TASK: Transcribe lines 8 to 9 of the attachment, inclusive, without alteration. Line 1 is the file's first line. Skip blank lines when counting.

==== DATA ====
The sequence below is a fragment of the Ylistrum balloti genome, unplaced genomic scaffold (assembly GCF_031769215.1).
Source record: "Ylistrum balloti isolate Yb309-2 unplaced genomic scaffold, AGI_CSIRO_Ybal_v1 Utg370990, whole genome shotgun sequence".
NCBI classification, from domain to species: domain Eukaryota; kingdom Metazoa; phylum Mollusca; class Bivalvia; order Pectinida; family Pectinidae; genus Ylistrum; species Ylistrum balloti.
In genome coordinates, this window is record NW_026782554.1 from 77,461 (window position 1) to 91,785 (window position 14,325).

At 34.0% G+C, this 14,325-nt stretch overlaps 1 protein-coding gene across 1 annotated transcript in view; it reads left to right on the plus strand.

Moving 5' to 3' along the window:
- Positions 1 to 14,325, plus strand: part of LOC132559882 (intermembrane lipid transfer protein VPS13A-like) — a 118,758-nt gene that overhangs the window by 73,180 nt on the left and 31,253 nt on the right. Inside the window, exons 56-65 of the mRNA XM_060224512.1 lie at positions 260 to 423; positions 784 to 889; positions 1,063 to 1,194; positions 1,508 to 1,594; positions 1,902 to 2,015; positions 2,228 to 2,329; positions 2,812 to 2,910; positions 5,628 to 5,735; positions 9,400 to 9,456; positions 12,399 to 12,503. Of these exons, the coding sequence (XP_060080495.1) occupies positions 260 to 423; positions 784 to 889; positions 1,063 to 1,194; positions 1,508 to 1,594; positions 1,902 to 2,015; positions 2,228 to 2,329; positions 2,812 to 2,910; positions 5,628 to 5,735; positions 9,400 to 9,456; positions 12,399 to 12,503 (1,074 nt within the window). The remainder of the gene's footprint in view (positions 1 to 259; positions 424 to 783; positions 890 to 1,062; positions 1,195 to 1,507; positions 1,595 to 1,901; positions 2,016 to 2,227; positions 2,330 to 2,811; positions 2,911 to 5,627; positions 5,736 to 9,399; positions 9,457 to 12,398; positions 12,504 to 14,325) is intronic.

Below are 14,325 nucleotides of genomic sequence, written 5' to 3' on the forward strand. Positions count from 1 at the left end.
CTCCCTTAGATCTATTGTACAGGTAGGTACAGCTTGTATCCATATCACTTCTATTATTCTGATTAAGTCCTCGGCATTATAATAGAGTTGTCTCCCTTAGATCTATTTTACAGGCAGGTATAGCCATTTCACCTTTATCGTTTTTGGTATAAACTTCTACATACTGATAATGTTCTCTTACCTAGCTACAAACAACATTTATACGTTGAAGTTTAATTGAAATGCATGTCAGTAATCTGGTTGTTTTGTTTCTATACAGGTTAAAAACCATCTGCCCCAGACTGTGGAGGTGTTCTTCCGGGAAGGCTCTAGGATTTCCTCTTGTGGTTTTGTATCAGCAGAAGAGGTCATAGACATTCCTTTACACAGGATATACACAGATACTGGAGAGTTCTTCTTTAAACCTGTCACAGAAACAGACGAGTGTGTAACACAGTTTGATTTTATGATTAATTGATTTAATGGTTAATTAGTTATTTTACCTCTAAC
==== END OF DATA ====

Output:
Below are 14,325 nucleotides of genomic sequence, written 5' to 3' on the forward strand. Positions count from 1 at the left end.
CTCCCTTAGATCTATTGTACAGGTAGGTACAGCTTGTATCCATATCACTTCTATTATTCTGATTAAGTCCTCGGCATTATAATAGAGTTGTCTCCCTTAGATCTATTTTACAGGCAGGTATAGCCATTTCACCTTTATCGTTTTTGGTATAAACTTCTACATACTGATAATGTTCTCTTACCTAGCTACAAACAACATTTATACGTTGAAGTTTAATTGAAATGCATGTCAGTAATCTGGTTGTTTTGTTTCTATACAGGTTAAAAACCATCTGCCCCAGACTGTGGAGGTGTTCTTCCGGGAAGGCTCTAGGATTTCCTCTTGTGGTTTTGTATCAGCAGAAGAGGTCATAGACATTCCTTTACACAGGATATACACAGATACTGGAGAGTTCTTCTTTAAACCTGTCACAGAAACAGACGAGTGTGTAACACAGTTTGATTTTATGATTAATTGATTTAATGGTTAATTAGTTATTTTACCTCTAAC